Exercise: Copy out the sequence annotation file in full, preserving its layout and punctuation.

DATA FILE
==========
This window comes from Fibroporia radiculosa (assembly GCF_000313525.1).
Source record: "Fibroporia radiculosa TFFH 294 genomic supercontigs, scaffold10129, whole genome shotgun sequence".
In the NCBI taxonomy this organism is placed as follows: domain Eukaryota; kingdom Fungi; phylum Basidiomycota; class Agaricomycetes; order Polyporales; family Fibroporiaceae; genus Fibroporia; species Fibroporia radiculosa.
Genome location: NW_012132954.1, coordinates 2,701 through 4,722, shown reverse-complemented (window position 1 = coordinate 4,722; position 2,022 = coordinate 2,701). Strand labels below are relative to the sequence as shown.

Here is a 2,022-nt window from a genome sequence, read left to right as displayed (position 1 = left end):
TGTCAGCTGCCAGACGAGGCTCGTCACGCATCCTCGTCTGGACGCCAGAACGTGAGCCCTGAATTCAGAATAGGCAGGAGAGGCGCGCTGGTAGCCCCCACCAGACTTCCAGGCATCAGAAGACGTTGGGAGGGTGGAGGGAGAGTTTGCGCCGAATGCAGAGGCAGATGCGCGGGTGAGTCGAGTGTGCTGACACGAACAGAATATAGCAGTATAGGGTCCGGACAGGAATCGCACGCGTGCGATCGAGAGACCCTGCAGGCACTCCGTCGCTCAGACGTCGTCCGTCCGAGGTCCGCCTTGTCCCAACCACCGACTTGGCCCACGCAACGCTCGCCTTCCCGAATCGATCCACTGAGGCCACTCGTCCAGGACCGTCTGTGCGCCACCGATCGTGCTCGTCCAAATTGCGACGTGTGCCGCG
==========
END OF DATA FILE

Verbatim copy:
This window comes from Fibroporia radiculosa (assembly GCF_000313525.1).
Source record: "Fibroporia radiculosa TFFH 294 genomic supercontigs, scaffold10129, whole genome shotgun sequence".
In the NCBI taxonomy this organism is placed as follows: domain Eukaryota; kingdom Fungi; phylum Basidiomycota; class Agaricomycetes; order Polyporales; family Fibroporiaceae; genus Fibroporia; species Fibroporia radiculosa.
Genome location: NW_012132954.1, coordinates 2,701 through 4,722, shown reverse-complemented (window position 1 = coordinate 4,722; position 2,022 = coordinate 2,701). Strand labels below are relative to the sequence as shown.

Here is a 2,022-nt window from a genome sequence, read left to right as displayed (position 1 = left end):
TGTCAGCTGCCAGACGAGGCTCGTCACGCATCCTCGTCTGGACGCCAGAACGTGAGCCCTGAATTCAGAATAGGCAGGAGAGGCGCGCTGGTAGCCCCCACCAGACTTCCAGGCATCAGAAGACGTTGGGAGGGTGGAGGGAGAGTTTGCGCCGAATGCAGAGGCAGATGCGCGGGTGAGTCGAGTGTGCTGACACGAACAGAATATAGCAGTATAGGGTCCGGACAGGAATCGCACGCGTGCGATCGAGAGACCCTGCAGGCACTCCGTCGCTCAGACGTCGTCCGTCCGAGGTCCGCCTTGTCCCAACCACCGACTTGGCCCACGCAACGCTCGCCTTCCCGAATCGATCCACTGAGGCCACTCGTCCAGGACCGTCTGTGCGCCACCGATCGTGCTCGTCCAAATTGCGACGTGTGCCGCG